Teaching and mothering feed my soul

 Teaching and mothering have been such a joy for me. I feel that they are so strongly intertwined and they both are both completely joyful and exhausting.

When I teach at my best, it seems that I have such a strong and loving feeling for my students, like a mother. I’m totally involved in their welfare as much as their learning. I find myself wanting to feed their spirit as much as their mind. I want them to grow as good and healthy people not just expand on their basic knowledge library.

So, as a caring mother, I bring them things: good food, sincere compliments, interactive content and thought provoking ideas.

Do you feel the same way about your students? What sort of things do you love to share with your students? What sort of response and results do you get from your students for your effort?


School Focus and hocus pocus


Current school focus (although they say that it’s the welfare of the child… It’s really):

  • 1. student management,
  • 2. Budgets,
  • 3. staying competitive (good standardized testing scores so that they are judged favorably),
  • 4. crowd control (and security) to deal with violence,
  • 5. teacher satisfaction to the extent that they avoid union issues

Where schools should focus:

  • 1. Curriculum as it relates to the real world needs and the students’ future,
  • 2. Student’s positive emotional state and skill development related to their goals, abilities and future,
  • 3. Teacher’s emotional wellbeing, tools and support as it relates to their abilities to coach, nurture and motivate their students to do and be their best,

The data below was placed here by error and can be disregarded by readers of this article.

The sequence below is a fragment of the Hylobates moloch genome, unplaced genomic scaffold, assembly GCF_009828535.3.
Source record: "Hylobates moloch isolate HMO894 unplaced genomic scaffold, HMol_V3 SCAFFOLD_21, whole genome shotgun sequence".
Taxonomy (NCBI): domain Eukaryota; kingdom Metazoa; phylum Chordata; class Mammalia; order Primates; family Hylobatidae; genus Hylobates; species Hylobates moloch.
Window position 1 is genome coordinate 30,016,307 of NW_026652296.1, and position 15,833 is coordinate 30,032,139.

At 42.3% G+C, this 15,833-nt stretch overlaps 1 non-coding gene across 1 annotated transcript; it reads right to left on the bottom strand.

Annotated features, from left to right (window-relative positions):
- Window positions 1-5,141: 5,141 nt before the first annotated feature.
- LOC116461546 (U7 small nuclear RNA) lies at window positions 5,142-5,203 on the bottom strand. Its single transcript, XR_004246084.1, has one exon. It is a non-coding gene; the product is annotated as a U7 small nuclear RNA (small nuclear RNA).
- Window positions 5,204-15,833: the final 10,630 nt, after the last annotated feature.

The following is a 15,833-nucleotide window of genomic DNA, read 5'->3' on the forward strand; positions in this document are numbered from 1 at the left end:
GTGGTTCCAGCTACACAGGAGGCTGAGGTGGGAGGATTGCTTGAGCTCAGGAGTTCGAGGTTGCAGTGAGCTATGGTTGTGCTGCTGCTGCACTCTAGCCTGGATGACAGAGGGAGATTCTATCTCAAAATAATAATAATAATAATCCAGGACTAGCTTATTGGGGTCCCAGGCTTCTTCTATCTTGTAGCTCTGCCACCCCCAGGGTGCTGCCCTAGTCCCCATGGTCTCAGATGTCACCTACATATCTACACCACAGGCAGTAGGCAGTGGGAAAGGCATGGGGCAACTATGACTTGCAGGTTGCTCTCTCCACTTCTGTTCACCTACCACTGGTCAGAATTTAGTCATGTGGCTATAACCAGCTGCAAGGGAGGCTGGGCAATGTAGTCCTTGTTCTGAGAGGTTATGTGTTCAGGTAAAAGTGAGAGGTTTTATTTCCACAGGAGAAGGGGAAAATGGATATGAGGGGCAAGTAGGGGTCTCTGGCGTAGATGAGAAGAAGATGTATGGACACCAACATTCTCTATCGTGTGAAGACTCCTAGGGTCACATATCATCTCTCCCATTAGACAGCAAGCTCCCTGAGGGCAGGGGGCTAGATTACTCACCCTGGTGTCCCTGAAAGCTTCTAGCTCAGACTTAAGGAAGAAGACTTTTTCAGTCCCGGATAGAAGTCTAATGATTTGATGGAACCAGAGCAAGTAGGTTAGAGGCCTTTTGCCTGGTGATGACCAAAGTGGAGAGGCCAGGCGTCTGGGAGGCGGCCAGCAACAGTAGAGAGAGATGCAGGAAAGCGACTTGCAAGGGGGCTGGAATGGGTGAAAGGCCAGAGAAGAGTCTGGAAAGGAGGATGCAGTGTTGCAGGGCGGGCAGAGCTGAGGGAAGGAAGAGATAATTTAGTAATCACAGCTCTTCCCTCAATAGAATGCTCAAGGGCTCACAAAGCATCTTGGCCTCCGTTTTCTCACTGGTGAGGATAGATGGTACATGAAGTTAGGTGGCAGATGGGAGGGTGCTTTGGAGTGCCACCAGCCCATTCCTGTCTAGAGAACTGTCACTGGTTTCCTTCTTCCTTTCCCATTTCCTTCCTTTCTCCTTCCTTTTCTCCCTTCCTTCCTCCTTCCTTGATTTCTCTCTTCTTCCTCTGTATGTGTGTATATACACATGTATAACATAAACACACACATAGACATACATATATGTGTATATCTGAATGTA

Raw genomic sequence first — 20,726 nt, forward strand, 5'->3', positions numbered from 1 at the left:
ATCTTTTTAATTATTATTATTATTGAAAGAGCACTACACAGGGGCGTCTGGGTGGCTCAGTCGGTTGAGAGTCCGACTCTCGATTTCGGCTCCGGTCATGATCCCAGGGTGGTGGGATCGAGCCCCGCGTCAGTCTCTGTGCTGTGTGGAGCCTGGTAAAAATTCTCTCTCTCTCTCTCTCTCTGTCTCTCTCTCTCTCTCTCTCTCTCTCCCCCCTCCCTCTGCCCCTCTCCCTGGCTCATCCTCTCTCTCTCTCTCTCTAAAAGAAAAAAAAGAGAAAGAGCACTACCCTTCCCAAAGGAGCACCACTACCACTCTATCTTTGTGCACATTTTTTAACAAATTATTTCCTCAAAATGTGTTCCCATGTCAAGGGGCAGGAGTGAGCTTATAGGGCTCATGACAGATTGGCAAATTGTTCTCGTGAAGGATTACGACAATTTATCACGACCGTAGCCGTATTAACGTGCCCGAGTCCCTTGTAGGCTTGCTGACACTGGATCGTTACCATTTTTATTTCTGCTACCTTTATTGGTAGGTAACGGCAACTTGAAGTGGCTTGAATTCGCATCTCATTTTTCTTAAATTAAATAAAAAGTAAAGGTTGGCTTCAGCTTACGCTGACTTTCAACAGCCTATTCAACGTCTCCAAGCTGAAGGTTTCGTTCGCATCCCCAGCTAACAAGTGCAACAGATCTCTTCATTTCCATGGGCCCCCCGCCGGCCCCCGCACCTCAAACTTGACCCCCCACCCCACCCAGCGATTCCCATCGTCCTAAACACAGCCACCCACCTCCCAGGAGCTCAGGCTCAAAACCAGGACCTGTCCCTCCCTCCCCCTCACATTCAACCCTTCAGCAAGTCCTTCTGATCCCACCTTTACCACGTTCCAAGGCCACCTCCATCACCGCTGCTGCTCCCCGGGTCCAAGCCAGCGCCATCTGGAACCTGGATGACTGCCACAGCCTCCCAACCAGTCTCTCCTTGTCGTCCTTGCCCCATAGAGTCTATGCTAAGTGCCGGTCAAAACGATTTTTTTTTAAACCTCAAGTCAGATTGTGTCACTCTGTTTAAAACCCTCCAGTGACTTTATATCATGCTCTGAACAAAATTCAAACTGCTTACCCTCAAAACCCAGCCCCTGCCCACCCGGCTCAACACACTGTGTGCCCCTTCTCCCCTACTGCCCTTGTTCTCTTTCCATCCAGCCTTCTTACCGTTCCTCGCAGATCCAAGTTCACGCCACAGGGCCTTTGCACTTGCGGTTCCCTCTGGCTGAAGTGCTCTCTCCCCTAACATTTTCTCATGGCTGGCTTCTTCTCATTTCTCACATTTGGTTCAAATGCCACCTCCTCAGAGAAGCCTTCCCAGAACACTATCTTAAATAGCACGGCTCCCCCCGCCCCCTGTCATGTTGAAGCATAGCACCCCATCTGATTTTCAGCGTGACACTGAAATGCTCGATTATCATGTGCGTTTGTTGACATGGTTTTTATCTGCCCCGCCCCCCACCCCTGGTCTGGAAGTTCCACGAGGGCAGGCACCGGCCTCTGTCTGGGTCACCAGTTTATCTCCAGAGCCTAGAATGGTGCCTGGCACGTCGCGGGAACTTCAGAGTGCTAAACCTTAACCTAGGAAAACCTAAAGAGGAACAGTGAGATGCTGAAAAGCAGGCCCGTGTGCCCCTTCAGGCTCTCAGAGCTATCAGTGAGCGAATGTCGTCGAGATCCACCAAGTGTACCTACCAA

• 4. Teacher tools for providing the active learning environment that is most engaging and necessary to the learning process,
  • 5. Training teachers to recognize and appreciate the divergience of their students and the benefits, strengths and vision already in them, ready to bloom and grow for the betterment of all.

Teaching is Organic


Most of teacher training is about teaching content that the school district has decided is “required” for the sake of their agenda. No wonder why its missing the mark. It speaks to the desires of no student.
Current teaching styles relys on the student being forced and bullied or threatened into learning subjects that they may find meaningless and wasteful. Most teachers depend on the repetition of their personal learning/school experiences and the standards and modeling of their University’s Teaching program.
The old model of teaching is stubbornly engrained itself in all school systems and it’s a nasty virus like problem that won’t go away.
The only way to improve the education system and the learning results for our future is to actually change the model. We need to target new goals and set a new agenda.
Let’s start here:
Great teaching is organic! Yes, Organic! It’s a natural process, everyone learns from birth. In fact, as young children we learn more each day than we do while in “school”. People have a natural curiosity and a naturally strong desire to learn. Plus, if they are motivated on a topic enough, they become tenacious in their goals and won’t give up easily.
Organic learning is the best kind of learning. It’s the most fun and keeps the students highly curious and engaged. And this isn’t only for children, we use this teaching style with adults too and they rave about it.
Organic teaching:
Inspires the student’s desire to learn,
Enables a strong bond between the student and teacher,
Allows students to appreciate their own skills,
and the skills of each other,
Makes lessons relevant,
Lessons have tangible meaning,
Lessons have understandable pieces,
Insures that each lesson has functionality,
Speaks to the needs of the student,
Engages the students in the learning,
Activates many parts of their brain,
Proves its value quickly,
Empowers the student with high self esteem,
Creates benchmarks for growth,
Makes a clear and understandable path to a goal,

If teaching in school were approached with a more organic style of learning, then we would see more progress and positive momentum in our schools and society.